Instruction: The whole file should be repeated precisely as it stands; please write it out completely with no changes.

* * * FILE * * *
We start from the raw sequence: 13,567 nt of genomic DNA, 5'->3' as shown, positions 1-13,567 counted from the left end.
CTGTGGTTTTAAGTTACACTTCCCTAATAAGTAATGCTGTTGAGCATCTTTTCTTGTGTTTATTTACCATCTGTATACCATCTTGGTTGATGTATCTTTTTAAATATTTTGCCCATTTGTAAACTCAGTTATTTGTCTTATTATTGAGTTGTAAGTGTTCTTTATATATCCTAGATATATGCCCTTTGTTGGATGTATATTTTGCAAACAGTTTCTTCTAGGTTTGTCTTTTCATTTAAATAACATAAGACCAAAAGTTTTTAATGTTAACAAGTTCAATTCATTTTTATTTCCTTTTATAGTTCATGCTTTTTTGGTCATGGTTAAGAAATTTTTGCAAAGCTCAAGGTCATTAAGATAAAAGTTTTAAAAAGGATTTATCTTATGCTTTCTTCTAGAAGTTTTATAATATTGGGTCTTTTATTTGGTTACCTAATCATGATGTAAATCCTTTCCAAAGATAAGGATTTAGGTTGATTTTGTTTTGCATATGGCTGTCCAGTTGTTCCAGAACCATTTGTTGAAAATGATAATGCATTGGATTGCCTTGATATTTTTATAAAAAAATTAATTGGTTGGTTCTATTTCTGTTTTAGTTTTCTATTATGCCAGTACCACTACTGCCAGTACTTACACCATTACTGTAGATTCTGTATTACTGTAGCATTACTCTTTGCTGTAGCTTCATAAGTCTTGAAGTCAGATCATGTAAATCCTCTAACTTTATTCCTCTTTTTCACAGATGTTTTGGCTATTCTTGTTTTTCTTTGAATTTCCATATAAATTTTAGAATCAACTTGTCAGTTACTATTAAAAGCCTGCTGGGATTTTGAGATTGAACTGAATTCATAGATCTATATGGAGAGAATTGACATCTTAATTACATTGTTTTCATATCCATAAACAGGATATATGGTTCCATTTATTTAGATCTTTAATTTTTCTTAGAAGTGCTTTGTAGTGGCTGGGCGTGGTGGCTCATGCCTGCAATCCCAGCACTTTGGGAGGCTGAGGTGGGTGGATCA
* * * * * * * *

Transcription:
We start from the raw sequence: 13,567 nt of genomic DNA, 5'->3' as shown, positions 1-13,567 counted from the left end.
CTGTGGTTTTAAGTTACACTTCCCTAATAAGTAATGCTGTTGAGCATCTTTTCTTGTGTTTATTTACCATCTGTATACCATCTTGGTTGATGTATCTTTTTAAATATTTTGCCCATTTGTAAACTCAGTTATTTGTCTTATTATTGAGTTGTAAGTGTTCTTTATATATCCTAGATATATGCCCTTTGTTGGATGTATATTTTGCAAACAGTTTCTTCTAGGTTTGTCTTTTCATTTAAATAACATAAGACCAAAAGTTTTTAATGTTAACAAGTTCAATTCATTTTTATTTCCTTTTATAGTTCATGCTTTTTTGGTCATGGTTAAGAAATTTTTGCAAAGCTCAAGGTCATTAAGATAAAAGTTTTAAAAAGGATTTATCTTATGCTTTCTTCTAGAAGTTTTATAATATTGGGTCTTTTATTTGGTTACCTAATCATGATGTAAATCCTTTCCAAAGATAAGGATTTAGGTTGATTTTGTTTTGCATATGGCTGTCCAGTTGTTCCAGAACCATTTGTTGAAAATGATAATGCATTGGATTGCCTTGATATTTTTATAAAAAAATTAATTGGTTGGTTCTATTTCTGTTTTAGTTTTCTATTATGCCAGTACCACTACTGCCAGTACTTACACCATTACTGTAGATTCTGTATTACTGTAGCATTACTCTTTGCTGTAGCTTCATAAGTCTTGAAGTCAGATCATGTAAATCCTCTAACTTTATTCCTCTTTTTCACAGATGTTTTGGCTATTCTTGTTTTTCTTTGAATTTCCATATAAATTTTAGAATCAACTTGTCAGTTACTATTAAAAGCCTGCTGGGATTTTGAGATTGAACTGAATTCATAGATCTATATGGAGAGAATTGACATCTTAATTACATTGTTTTCATATCCATAAACAGGATATATGGTTCCATTTATTTAGATCTTTAATTTTTCTTAGAAGTGCTTTGTAGTGGCTGGGCGTGGTGGCTCATGCCTGCAATCCCAGCACTTTGGGAGGCTGAGGTGGGTGGATCA